8 different management styles and types — which is best for you?
At a glance
- Understanding different management styles is essential for both teamwork and management.
- Eight different management styles run the gamut from autocratic to democratic.
- University of Phoenix offers a Business Management degree that prepares students to be effective leaders.
Whether you’re interested in becoming an entrepreneur or simply pursuing a business degree, there are several types of management styles to learn about. Understanding various management styles, after all, can help you in many capacities, from learning how to lead and manage people more effectively as a team to a more positive experience on group projects for school and work.
Becoming familiar with management styles can also complement the knowledge gained from such business degree programs as:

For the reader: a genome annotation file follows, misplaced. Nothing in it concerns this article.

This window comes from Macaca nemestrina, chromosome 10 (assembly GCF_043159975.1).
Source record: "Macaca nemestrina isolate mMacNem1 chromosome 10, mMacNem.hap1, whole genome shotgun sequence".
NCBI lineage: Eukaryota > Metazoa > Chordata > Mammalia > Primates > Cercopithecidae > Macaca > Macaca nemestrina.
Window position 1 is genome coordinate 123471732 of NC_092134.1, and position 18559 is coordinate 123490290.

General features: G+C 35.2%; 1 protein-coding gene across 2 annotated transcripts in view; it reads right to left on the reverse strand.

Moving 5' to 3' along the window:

- Master of Business Administration
- Bachelor of Science in Business with an Operations Management Certificate
- Bachelor of Science in Management Degree
So what are the management styles? Read on to find out!
Affiliative management is a style that focuses on creating and maintaining positive relationships within the team. It’s considered a “people first” approach to management. It encourages team-building exercises and aims to make everyone feel comfortable and appreciated. The overall goal of this style is to promote cooperation and harmony.
The advantages of an affiliative management style are:
- Improved trust: Managers who use this style try to foster trust among their team members. When people feel comfortable with each other, morale and loyalty increase.